Your relationship with everyone in your life will only be as healthy as your relationship with yourself. This is why I’m a huge proponent of therapy, which is a long process, but the best gift you’ll ever give yourself. There are also some practical measures you can implement to help your poly life flow smoothly.

Make a Schedule

Divide the week like this; time for your man, time for your lady, time for yourself, time for the grown ups, time for the whole family. Before you panic at how insane that seems consider this sample schedule:

Alternate your nights between your two partners. On these nights, you can enjoy a date night out when your budget permits. One of the best things about poly life is that if one pair wants some time out, there’s always a great sitter! Spontaneity comes with what you decide to do with your alone time with your partner.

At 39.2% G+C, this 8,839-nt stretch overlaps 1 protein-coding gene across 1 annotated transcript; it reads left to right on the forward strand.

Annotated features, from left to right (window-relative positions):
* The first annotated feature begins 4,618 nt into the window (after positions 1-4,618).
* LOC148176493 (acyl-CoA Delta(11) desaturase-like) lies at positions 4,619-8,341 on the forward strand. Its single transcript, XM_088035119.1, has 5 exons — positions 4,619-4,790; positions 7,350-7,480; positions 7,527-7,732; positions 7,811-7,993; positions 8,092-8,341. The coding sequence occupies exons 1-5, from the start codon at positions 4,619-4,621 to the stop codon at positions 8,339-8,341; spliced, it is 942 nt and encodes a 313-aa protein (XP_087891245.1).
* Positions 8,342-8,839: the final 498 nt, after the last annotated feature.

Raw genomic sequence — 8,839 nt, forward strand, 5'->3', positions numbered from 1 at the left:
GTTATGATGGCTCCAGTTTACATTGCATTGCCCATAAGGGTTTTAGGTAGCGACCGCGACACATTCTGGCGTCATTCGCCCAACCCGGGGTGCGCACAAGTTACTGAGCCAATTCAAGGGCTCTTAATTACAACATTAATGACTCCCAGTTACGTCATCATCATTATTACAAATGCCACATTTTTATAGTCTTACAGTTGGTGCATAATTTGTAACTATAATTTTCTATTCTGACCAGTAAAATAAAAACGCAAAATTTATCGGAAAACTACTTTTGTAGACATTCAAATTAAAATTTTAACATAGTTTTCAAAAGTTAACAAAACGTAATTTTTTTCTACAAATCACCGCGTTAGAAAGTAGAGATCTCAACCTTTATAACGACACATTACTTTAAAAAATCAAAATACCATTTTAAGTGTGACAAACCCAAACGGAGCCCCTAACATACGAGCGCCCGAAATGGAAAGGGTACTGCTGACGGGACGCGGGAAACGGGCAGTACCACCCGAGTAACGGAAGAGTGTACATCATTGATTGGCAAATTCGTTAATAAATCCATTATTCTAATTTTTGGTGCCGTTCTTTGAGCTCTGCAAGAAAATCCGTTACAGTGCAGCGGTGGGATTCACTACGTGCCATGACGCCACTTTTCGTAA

If possible, and if your space permits, spend at least one night a week on your own. If you can’t spend a night sleeping on your own, make absolutely sure you are carving out time to just have some alone space. If you can afford the space in your home, each adult should have just a little nook to call his or her own.

Spend some time in the evenings with both of your partners doing the things you enjoy, even things as simple as vegging out with your favourite TV show. Encourage your partners to spend time together without you there so they can get to know each other better. Reserve one day on the weekend for family day and chose simple, fun activities to enjoy together. If you have kids, family day should be focused around them and their needs. Keep family ties strong by insisting on family dinners all together, and bed time story and tuck in (if you have kids) with all three partners.

Tend Your Relationships

All of your relationships need tending, and if you haven’t done the math, here’s a breakdown of your relationships and the hierarchy they should be in: